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Recording the stories of the victims of terrorism

Sunday, September 10, 2006

As we near the fifth anniversary of the World Trade Center attacks, we look at how the events of that day are being recorded for history.

The "Story Corps" and all its recorded history of the World Trade Center it is available to survivors, first responders, and especially the family members of the victims. It's a place where they can speak about their memories, and record their thoughts and their raw emotions of the horrific day.

Alison Crowther's husband: "He was born on Tuesday. He died on Tuesday. His body was recovered on a Tuesday. He was truly Tuesday's child."

Alison Crowther on a Tuesday sat quietly as she listened to the recordings she and her husband made about their son Wells. The 24 year old died on 9/11, but his memory and his story will live forever thanks to "Story Corps," an organization with a simple goal.

David Isay, Storycorps: "To record at least one story for each of the 2979 people who perished on September 11th, 2001 and on February 26th, 1993."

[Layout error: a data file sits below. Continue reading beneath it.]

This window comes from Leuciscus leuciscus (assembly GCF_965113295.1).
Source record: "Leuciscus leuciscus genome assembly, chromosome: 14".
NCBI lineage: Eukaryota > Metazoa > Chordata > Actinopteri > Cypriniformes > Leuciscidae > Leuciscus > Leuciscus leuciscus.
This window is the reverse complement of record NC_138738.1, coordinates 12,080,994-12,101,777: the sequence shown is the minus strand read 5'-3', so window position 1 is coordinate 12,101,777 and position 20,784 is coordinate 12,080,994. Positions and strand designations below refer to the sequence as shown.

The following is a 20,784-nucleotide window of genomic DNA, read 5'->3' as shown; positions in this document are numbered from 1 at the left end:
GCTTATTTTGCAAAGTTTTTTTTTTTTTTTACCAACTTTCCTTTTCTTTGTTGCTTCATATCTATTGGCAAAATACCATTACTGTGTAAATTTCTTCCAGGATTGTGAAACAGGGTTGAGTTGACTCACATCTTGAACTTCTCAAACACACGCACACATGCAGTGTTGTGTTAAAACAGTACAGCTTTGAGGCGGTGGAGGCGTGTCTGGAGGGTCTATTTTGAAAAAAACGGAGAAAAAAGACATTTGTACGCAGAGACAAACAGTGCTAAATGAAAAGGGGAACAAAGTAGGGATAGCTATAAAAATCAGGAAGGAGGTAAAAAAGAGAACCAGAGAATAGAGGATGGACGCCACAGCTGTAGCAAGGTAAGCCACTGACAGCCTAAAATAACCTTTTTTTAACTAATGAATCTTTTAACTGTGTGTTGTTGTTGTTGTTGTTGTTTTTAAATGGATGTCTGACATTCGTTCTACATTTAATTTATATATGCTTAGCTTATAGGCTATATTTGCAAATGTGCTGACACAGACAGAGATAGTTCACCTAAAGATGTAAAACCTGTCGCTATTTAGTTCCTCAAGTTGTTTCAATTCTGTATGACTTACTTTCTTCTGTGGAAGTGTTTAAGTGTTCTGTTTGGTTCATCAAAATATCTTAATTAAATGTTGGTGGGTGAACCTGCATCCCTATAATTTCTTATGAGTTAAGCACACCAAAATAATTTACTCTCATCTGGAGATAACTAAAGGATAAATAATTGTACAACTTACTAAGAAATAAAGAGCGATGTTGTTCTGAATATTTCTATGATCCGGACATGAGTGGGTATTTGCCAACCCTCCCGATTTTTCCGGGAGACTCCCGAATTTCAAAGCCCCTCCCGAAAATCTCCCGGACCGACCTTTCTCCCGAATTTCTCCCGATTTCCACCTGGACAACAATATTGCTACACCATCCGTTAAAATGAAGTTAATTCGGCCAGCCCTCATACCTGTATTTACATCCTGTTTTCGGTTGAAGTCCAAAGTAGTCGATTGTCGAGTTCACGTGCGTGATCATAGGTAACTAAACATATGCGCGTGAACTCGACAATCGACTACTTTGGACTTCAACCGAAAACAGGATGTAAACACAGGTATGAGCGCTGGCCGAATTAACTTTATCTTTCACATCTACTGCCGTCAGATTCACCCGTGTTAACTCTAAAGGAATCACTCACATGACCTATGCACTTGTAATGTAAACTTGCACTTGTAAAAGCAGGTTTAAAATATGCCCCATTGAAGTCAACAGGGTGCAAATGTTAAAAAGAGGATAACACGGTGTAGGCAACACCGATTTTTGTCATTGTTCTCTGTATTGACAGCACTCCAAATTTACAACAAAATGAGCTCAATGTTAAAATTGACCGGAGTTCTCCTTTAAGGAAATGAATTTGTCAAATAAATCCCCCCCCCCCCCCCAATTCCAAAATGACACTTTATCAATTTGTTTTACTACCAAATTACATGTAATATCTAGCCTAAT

Mayor Michael Bloomberg: "It is an ambitious goal. As time marches onward, I think it is increasingly important one."

Story Corps has recorded more than 150 interviews with friends and family members. Additionally, 153 survivors and rescue workers have also recounted their personal experiences of 9/11. All of those stories and all of those memories will eventually go in the World Trade Center memorial, so future generations can personally hear and learn from this oral history.

Ms. Crowther: "It is changing people's hearts when they hear the story. It makes them more caring, more committed to helping, serving their fellow men"

It is in a sound proof both at the World Trade Center PATH train station where the living memorial to the 9/11 victims began, a trained facilitator helping to start the interview which lasts 40 minutes. Some times, a pair of family members interview each other. Upon completion, family members receive a CD of their recording, another copy is archived with the Library of Congress.

During the interview, Russell Siller remembered his brother Steven, a fire fighter who on 9/11 ran through the closed tunnel to the twin towers. The 38-year-old died a hero.

Russell Siller, victim's brother: "Steven was 24 years younger than me. He was a special baby, youngest of seven. My parents died when he was 10. They died a year apart."

One participant said, "When you start talking, you hit area of emotions you don't hit when you write or say something off camera. It is a good experience."

All of the family members said they felt a tremendous sense of relief and release after recording their loved one's story. They encourage other families members, survivors, and volunteers of 9/11 to do the same.

(Copyright ©2014 WABC-TV/DT. All Rights Reserved.)

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